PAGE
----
He doesn’t look depressed. In The Father of My Children, Grégoire Canvel (Louis-Do de Lencquesaing) plays an eternally harried producer of high-toned, difficult art films—kind of like this one. When Father opens, Canvel’s little Paris-based company is funding a film by a visionary Swedish director running well over budget, and he’s on the road to financial apocalypse. But even as his world crumbles, Canvel’s demeanor remains laid-back, soft-spoken, collected, sometimes even friendly and bright. When his mental health finally takes a nosedive, the shift is so sudden, though it’s the subtlest of facial shifts, that it’s as shocking as any horror-film “boo!” moment.
It helps that his departure arrives a lot earlier than expected. Father is loosely based on the life of Humbert Balsan, who ushered into existence films by Lars von Trier (Manderlay), Claire Denis (The Intruder) and Elia Suleiman (Divine Intervention) and killed himself in 2005. It’s a tragic tale, but director Mia Hansen-Løve (All Is Forgiven) remains strikingly dispassionate. Her camera calmly watches the world of art-film production, as busy and chaotic as the megastudios but with the added stress of caring, often hubristically, about quality over commerce.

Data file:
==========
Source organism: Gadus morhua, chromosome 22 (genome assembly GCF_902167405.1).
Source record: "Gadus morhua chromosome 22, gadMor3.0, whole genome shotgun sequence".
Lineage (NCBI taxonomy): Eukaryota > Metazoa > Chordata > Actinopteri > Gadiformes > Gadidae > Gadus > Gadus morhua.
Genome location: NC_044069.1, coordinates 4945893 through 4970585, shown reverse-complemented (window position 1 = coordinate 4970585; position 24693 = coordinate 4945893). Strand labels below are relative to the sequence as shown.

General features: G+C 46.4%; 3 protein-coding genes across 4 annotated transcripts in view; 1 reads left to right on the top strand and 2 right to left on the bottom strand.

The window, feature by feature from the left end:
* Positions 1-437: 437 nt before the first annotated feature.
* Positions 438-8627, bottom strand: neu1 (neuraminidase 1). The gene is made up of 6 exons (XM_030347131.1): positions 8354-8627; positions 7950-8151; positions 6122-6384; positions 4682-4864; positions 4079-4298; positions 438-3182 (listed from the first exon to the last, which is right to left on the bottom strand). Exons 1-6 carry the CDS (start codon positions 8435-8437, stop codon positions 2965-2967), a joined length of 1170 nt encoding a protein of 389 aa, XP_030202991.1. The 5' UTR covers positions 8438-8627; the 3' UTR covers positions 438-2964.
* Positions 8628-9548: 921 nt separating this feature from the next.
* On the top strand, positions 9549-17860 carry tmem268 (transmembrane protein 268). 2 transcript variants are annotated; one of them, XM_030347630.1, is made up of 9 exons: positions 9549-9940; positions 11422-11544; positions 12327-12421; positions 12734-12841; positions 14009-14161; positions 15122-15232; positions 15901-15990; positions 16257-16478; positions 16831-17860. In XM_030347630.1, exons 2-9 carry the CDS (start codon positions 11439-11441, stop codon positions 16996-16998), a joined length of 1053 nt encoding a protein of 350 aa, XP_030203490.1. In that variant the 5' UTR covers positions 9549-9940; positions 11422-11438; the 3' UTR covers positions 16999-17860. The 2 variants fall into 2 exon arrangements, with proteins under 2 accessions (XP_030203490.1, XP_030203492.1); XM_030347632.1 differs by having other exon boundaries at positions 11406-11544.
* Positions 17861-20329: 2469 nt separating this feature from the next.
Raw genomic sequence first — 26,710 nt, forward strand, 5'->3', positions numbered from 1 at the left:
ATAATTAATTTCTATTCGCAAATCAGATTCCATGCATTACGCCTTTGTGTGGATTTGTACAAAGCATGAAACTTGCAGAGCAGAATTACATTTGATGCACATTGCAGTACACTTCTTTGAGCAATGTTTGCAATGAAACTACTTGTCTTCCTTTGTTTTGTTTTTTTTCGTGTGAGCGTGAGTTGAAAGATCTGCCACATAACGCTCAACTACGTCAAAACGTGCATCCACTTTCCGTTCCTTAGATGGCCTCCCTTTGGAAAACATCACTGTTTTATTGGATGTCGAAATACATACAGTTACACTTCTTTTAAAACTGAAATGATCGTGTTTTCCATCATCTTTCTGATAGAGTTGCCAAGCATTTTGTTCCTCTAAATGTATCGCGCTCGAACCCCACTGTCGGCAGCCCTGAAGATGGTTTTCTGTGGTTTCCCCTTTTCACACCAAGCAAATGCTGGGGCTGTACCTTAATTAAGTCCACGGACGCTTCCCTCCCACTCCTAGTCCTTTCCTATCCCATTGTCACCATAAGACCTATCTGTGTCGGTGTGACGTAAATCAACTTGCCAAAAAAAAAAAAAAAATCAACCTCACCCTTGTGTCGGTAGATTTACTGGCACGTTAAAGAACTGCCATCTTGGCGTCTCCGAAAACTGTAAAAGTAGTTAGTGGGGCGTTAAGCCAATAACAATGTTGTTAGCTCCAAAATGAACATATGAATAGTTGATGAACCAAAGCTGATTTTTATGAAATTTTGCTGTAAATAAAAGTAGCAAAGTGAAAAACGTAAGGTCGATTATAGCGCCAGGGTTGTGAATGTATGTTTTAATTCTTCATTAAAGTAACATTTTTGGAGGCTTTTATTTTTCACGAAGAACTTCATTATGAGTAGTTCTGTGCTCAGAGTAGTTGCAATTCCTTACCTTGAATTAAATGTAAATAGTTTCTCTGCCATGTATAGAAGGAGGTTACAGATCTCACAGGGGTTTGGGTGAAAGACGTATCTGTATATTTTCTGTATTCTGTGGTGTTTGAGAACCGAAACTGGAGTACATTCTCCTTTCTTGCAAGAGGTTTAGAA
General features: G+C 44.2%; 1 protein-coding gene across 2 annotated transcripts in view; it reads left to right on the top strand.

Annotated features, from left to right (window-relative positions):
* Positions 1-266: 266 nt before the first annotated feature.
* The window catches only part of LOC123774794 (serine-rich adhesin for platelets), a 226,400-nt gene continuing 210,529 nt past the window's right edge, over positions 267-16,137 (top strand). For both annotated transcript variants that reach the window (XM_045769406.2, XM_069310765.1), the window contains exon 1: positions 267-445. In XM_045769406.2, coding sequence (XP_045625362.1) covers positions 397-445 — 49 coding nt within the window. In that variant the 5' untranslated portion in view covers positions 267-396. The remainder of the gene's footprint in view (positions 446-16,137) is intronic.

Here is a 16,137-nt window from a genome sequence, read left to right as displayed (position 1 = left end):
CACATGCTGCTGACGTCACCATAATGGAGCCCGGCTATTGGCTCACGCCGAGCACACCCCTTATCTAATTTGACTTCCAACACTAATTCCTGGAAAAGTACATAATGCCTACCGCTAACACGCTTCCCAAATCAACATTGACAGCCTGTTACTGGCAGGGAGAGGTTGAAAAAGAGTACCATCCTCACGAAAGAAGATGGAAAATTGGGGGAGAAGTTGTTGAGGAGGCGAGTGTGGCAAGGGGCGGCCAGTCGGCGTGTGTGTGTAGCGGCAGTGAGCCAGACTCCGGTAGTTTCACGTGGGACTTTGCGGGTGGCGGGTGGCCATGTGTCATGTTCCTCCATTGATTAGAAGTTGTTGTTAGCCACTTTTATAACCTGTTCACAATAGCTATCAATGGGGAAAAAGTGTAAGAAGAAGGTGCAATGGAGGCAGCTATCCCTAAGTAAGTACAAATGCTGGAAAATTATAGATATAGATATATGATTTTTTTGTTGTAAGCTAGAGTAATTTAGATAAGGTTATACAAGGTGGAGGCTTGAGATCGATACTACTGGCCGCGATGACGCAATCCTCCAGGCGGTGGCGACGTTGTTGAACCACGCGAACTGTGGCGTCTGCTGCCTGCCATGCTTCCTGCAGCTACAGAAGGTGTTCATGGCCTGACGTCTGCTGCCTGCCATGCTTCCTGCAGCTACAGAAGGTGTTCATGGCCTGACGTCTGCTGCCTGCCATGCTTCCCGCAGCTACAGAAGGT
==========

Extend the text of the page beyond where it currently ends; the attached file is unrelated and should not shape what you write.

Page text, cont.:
Even when the focus shifts from Canvel to his wife Sylvia (Chiara Caselli) and three daughters—two too young to understand, the other (de Lencquesaing’s real-life daughter Alice) old enough to tumble into despair—the film remains stubbornly unsentimental. When Sylvia receives word of Canvel’s fate, she’s shot from a distance, face obscured, denying us (and Caselli) a big show-off Oscar clip (regardless, Caselli’s work, while low-key, is excellent).
Grief is borderline impossible to portray on film, and Hansen-Løve is wise to focus on the tactile—the loose ends, red tape and unleashed secrets—that surface in the wake of tragedy. It’s little surprise she’s dating Olivier Assayas (Irma Vep, Summer Hours): both Frenchpersons are aces at calm, alert observation. She isn’t as prone to nutty larks as her beau, but with her second feature she’s already proven herself a master of experimental structures—like the Psycho-esque one here—and the complex mix of emotions that serves as Father’s capper. Watch this space.
Neil Barsky’s "Koch" Keeps It Light